A Conspiracy of Alchemists by Liesel Schwarz – review

By on January 2, 2014


Any fantasy book that features an adventure should be fun and exciting.  Some of them are, some of them just end up mired in a web of unresolved side plots and forgotten characters.  Trying to find the good ones, especially in a subgenre that is rapidly gaining in popularity and still finding a solid definition of itself can be even tougher.

A Conspiracy of Alchemists by Liesel Schwarz is the first volume in The Chronicles of Light and Shadow.  The world is divided into Alchemists and Warlocks.  The two factions are waging a secret war in an effort to tip the balance of magic in the world. The Alchemists are aligned with Nightwalkers (this book’s term for what, so far, appears to be an attractive, wealthy race of fairly standard vampires).  The Alchemists serve the Nightwalkers as caretakers and, in turn gain esoteric knowledge that enables them to construct machines that do nearly miraculous things.  The Warlocks, on the other hand, operate under a secret council and study magic.  They do answer to the council as a governing body.  As science gains traction in the world, the Warlocks find their own power waning. Both groups are in search of an Oracle, a woman who descends from a long line of seers and who can help whichever group she chooses to join gain the upper hand in the battle.

Eleanor Chance is a dirigible pilot  who is hired by her friend Patrice to discreetly transport a cargo out of Paris for him.  Things go awry from the outset.  She no sooner picks up the package she’s supposed to deliver than she gets waylaid by a man who throws her in a carriage and attempts to kidnap her. She manages to escape, but doesn’t manage to retain the item she’s intended to deliver.

She finds herself having to deal with Marsh, a mysterious gentleman who tends to be more brusque than anything else. He insists that Elle needs his protection from all the intrigue that’s suddenly been thrown her way.  When Elle’s father, a scientist, is kidnapped, Elle and Marsh embark on a mission to rescue him.

A Conspiracy of Alchemists is fun to read.  It harkens back to pulpy serialized adventures and relies on quite a bit of shorthand cribbed from those kinds of stories.  The world around Elle feels a little bit sketched in.  As readers, we’re expected to recognize and understand a large portion of the Victorian elements on our own.  Details of plot are well-covered, details of setting just aren’t as much.  The setting also relies on a reader to be familiar with some of the more common elements of steampunk, especially where modes of conveyance are concerned.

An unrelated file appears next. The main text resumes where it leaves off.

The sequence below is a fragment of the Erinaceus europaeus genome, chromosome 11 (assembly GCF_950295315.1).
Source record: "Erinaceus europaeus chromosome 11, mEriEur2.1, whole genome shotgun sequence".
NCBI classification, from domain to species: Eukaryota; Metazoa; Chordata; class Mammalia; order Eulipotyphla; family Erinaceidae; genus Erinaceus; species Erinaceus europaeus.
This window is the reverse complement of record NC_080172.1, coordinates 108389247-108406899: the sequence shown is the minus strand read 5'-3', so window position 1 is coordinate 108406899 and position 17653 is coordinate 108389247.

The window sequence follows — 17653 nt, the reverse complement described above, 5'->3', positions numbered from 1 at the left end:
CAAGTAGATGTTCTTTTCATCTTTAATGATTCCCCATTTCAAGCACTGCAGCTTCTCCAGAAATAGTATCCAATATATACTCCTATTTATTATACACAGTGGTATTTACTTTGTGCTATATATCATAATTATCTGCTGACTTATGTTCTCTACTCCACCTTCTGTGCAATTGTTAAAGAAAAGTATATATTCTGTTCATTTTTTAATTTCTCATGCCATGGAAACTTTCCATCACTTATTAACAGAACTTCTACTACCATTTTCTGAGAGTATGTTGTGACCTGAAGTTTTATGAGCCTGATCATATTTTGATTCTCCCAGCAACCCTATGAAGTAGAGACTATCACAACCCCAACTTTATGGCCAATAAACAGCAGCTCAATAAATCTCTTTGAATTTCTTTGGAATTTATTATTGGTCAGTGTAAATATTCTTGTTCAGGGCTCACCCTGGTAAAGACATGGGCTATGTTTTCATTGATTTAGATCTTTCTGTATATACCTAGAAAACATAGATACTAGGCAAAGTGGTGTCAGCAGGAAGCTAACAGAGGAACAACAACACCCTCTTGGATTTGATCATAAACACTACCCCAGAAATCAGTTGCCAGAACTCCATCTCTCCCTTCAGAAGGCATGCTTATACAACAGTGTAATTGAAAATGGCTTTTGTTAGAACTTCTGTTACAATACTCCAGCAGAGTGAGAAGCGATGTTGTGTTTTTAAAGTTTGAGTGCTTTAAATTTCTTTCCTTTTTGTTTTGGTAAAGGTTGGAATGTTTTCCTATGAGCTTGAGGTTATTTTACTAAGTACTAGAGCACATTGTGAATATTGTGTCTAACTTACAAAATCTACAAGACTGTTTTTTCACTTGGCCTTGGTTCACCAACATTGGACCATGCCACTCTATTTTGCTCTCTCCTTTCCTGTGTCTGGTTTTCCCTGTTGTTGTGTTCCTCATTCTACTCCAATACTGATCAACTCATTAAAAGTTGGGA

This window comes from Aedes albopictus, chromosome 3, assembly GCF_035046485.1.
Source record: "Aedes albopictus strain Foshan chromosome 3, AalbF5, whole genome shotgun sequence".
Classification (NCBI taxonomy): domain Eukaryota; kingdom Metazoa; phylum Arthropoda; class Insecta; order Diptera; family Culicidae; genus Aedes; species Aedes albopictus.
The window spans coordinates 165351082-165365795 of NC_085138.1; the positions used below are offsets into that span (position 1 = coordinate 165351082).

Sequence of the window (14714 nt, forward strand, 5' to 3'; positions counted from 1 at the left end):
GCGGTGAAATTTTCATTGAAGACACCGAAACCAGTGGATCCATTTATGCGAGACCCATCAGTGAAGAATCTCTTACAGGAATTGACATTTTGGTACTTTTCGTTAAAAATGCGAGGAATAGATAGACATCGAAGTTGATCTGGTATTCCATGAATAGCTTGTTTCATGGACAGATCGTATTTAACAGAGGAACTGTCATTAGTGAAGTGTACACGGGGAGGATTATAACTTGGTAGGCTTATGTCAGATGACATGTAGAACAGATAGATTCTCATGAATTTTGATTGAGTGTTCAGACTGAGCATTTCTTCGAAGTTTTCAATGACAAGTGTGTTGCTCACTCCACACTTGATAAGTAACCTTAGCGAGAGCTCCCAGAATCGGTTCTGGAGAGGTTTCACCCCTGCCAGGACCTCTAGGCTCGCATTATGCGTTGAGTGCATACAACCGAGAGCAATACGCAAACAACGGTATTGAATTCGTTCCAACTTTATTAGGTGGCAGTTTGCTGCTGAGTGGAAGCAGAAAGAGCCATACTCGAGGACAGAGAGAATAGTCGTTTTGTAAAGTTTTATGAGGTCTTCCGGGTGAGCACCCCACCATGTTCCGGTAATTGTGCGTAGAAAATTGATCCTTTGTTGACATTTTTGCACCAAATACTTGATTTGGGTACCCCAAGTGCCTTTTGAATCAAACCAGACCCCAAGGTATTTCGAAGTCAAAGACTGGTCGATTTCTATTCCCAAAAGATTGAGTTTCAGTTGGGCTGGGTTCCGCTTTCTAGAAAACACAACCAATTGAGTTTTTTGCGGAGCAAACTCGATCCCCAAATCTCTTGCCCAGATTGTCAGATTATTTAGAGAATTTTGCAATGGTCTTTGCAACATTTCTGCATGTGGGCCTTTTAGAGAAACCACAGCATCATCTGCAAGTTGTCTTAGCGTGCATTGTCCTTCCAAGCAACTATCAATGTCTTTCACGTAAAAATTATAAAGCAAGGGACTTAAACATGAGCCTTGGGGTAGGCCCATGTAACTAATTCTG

In London and Paris, the book did a better job of giving a feeling of place. As soon as the book moved to Italy and then on to Istanbul, there were vague mentions of a few spots here and there, mostly individual rooms, but no real indication of any kind of culture shock or unfamiliarity that would result from going to a place like that for the first time.  When the story is from Elle’s point of view, that’s understandable. When it’s from Marsh’s, it’s almost unforgivable.

This is a book that is more action romance in a fantasy setting than anything else.  The focus here is Elle. She is the most fully developed character.  She’s a strong, smart woman who has dedicated her life to a profession that bucks convention and earns her more than a little flack for it.  Of course, Elle is fierce and, even more naturally, Elle is quite beautiful.  The chief complaint most people seem to have about her is that she doesn’t knuckle under and she has a tendency to wear trousers because they’re more practical.  That said, Elle is pretty much the smartest person in this book.  She makes a few rash decisions that feel truly justified given her circumstances.  She doesn’t, however, make a habit of compounding the stupidity.

Marsh is a large man, and most descriptions of him seem to point to a man who’s coarsely handsome. I’ve got no problem with this, though, initially, Elle assumes his a slob who’s lost his fortunes to a drug habit and his appearance does little to nothing to help dissuade her from that notion.  He’s intelligent, but he’s also a keen strategist. He doesn’t do a whole lot of sharing information. Instead, he just expects to be able to give orders here and there and have them followed.

That, naturally, causes some friction between himself and Elle.  The banter between the two of them is fun to read, just like Moonlighting used to be fun to watch.  In the doses we’re given in the book, it’s entertaining, though definitely not a novel approach. Hopefully, as the series progresses, it won’t start to wear too thin.

I’d recommend this book for readers who like romances, especially if you prefer them in the vein of Jewel of the Nile or Romancing the Stone. It’s really very much that kind of story.  It’s light, quick reading, and I found it easy to follow.  There’s little confusion in the cast of characters; each one has a distinct enough name and function to set them apart.  I felt a little bit like the ending was slightly rushed and that things just had to be tied together because they had to, so there weren’t any surprises or twists there.

If you’re looking for an adventure story without having to worry to much about sorting out a lot of background information and aren’t very worried about world-building, then this one will probably be right up your alley. Just try and make sure that no mysterious, unsavory persons of questionable moral alignment follow you when you go.

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